By John DePutter & Dave Milne – March 24, 2020
“US ethanol producers are on track to shut about 2 billion gallons of annualized output by the end of this week.”Reuters, March 23, 2020
What it means:
It’s true that everyone must eat, including livestock, but declining demand from the ethanol industry is a huge blow for the corn market.
Monday’s futures action was instructive in just how big a challenge the weakening ethanol industry is for corn. While wheat futures surged in response to added demand for bread and pasta as North American consumers sheltered in their homes amid the covid-19 outbreak, corn ended little changed on the day. Soybeans were pulled sharply higher on ideas of increased soymeal demand, as the drop in ethanol output reduced the availability of dried distillers’ grains (DDGs) – a competing ingredient in livestock rations.
As all farmers know, the ethanol market is heavily influenced by crude oil prices. And, with crude oil falling to 18-year lows as planes are grounded and highways empty, ethanol prices have similarly fallen off a cliff. It stands to reason that, as the primary feedstock involved in its production, what’s bad for ethanol is bad for corn.
Ethanol a major US success story
Crude oil and ethanol have experienced rough times before, but this latest downturn is especially painful when you consider what an unmitigated success the American ethanol industry has been in terms of corn demand.
As shown on the chart below, the amount of corn used for ethanol production increased substantially between 2001 and 2010 – rising some 700% – as nearly all US gasoline was transitioned to 10% ethanol. The US currently blends close to 15 billion gallons of ethanol per year into the nation’s gasoline supply, with the production of this ethanol consuming roughly one-third of the total 2019-20 US corn supply.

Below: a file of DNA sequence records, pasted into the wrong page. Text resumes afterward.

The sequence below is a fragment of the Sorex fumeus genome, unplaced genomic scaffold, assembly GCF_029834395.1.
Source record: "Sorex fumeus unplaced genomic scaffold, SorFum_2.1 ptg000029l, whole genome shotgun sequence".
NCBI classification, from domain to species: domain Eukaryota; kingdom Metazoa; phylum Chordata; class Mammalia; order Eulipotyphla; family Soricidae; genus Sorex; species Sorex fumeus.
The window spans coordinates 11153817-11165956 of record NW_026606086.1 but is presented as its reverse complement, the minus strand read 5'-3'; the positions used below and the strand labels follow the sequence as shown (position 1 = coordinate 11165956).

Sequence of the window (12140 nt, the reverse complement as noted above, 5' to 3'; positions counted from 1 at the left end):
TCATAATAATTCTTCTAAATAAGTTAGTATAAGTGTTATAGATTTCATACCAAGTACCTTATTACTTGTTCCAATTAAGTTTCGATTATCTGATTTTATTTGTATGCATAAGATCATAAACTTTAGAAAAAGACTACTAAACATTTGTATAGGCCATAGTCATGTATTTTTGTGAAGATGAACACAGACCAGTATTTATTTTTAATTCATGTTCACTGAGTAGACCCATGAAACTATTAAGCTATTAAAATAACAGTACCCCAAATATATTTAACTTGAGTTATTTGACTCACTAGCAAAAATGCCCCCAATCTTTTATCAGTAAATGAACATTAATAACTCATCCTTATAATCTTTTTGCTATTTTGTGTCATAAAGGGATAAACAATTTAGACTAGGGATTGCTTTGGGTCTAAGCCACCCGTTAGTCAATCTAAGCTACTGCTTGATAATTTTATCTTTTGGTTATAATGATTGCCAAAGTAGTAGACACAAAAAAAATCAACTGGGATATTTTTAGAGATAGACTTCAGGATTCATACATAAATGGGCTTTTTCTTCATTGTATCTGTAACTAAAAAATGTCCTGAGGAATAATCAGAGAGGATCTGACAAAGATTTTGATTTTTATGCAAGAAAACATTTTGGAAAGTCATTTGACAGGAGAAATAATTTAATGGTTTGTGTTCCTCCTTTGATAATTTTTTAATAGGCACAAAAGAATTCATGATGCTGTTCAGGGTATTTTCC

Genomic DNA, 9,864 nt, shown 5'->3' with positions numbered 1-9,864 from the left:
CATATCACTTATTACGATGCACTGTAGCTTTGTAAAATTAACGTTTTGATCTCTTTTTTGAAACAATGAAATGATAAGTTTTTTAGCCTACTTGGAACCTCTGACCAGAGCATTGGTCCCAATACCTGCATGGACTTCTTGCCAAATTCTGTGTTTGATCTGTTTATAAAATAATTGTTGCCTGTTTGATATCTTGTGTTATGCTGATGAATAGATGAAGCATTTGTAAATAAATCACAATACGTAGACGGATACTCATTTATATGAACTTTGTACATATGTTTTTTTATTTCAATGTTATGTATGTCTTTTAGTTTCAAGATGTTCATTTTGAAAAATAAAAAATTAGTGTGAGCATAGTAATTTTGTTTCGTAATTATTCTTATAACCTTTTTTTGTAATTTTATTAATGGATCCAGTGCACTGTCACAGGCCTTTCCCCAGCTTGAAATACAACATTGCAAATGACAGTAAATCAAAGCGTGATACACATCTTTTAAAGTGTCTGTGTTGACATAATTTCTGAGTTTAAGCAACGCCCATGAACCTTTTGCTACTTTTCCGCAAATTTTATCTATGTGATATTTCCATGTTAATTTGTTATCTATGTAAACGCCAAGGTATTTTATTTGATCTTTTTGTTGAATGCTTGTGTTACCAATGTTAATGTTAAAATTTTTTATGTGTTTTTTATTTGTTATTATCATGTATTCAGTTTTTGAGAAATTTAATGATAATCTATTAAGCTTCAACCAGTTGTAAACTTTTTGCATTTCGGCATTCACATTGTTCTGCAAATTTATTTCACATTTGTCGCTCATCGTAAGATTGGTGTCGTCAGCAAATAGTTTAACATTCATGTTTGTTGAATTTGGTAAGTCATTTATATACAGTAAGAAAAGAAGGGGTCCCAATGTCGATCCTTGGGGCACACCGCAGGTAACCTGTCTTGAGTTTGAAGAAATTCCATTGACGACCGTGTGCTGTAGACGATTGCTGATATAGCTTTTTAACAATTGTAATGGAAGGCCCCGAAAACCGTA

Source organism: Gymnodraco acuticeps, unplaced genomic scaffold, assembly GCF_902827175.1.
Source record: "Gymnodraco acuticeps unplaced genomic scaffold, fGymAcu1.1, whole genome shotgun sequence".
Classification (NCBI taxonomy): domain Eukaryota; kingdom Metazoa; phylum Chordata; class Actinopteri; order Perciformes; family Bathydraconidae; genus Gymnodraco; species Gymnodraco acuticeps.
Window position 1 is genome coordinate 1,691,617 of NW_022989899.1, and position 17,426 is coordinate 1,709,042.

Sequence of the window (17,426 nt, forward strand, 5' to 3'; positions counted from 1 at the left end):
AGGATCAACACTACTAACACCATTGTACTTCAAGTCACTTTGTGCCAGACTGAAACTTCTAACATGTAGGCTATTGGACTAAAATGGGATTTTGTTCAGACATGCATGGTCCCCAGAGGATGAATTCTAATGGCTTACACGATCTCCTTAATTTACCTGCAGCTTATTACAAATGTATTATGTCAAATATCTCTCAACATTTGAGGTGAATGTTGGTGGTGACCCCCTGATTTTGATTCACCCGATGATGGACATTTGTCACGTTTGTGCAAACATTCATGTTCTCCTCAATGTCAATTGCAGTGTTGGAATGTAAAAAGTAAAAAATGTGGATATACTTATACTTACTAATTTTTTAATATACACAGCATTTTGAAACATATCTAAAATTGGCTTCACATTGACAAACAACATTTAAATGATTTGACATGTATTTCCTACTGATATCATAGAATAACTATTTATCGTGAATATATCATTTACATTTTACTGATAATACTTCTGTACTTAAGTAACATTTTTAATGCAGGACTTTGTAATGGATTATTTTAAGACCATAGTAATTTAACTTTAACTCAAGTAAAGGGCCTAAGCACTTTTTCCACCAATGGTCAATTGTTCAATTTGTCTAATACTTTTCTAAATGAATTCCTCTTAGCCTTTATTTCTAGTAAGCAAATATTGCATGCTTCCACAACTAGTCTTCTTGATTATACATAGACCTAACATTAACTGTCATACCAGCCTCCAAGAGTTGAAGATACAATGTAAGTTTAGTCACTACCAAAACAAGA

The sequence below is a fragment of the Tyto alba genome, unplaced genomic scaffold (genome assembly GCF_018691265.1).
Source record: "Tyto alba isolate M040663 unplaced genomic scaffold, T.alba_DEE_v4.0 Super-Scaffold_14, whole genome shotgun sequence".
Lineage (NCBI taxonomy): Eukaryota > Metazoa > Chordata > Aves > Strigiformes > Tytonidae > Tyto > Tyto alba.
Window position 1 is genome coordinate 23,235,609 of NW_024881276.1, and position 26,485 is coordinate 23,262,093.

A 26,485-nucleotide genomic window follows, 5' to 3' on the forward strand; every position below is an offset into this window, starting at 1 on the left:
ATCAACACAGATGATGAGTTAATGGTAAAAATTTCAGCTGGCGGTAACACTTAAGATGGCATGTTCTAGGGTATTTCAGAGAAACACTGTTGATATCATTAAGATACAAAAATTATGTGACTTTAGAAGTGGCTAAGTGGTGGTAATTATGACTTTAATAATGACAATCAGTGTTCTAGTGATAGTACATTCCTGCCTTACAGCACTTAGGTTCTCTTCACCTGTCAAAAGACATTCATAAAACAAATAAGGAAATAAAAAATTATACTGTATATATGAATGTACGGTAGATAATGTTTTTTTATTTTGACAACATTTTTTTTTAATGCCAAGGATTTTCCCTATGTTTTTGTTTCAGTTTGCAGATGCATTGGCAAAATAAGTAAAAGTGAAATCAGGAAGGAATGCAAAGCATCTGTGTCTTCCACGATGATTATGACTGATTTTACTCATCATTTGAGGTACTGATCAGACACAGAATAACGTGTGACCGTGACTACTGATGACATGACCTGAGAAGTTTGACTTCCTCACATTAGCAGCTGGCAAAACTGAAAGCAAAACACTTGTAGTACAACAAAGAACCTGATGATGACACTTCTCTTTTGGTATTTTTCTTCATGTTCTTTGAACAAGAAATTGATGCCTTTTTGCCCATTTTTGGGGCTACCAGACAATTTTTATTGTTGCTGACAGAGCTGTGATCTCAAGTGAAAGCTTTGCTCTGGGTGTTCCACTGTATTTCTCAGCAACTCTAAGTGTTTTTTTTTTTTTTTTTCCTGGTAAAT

It’s worth noting that, over the same period when corn for ethanol use was trending sharply higher, most of that additional demand was filled by a corresponding uptick in overall US corn production. Meanwhile, other demand sources, including corn for human consumption and animal feed, held relatively steady or even slightly declined.
Ethanol showdown a painful blow for corn
That’s why any sudden slowdown in ethanol demand is so painful for the corn market. In this case, the covid-19 pandemic was also a black swan event, so most people didn’t see it coming.
Sure, it was clear the volume of corn going to ethanol plants was leveling out. It was clear a lot of plants were working on thin margins. It was widely known that some were shuttering. However, this latest blow – involving unprecedented travel bans and fuel consumption cuts – almost nobody saw coming.
In 2019, farmers went to the fields and planted with ideas of normal demand for corn. As such, last year’s American corn planted area and production level assumed a mostly steady demand from ethanol. We now know that their production plans did not address our current reality.
Less usage of corn will lead to heavier ending stocks
The end result – depending on how long the pandemic continues and the extent of the damage it does to US gasoline and ethanol consumption – is of course the potential for significantly heavier 2019-20 US corn ending stocks than earlier expected. If that happens, corn futures will have trouble recovering significantly from their recent decline.
One possibility is that farmers slightly ease back on their corn acreage plans. It’s too late for a largescale shift out of corn, but some swing acres might yet get shifted to soybeans.
The Ag-Alert service offers commentaries on what this means for the corn market and the prices you can expect. Click here:
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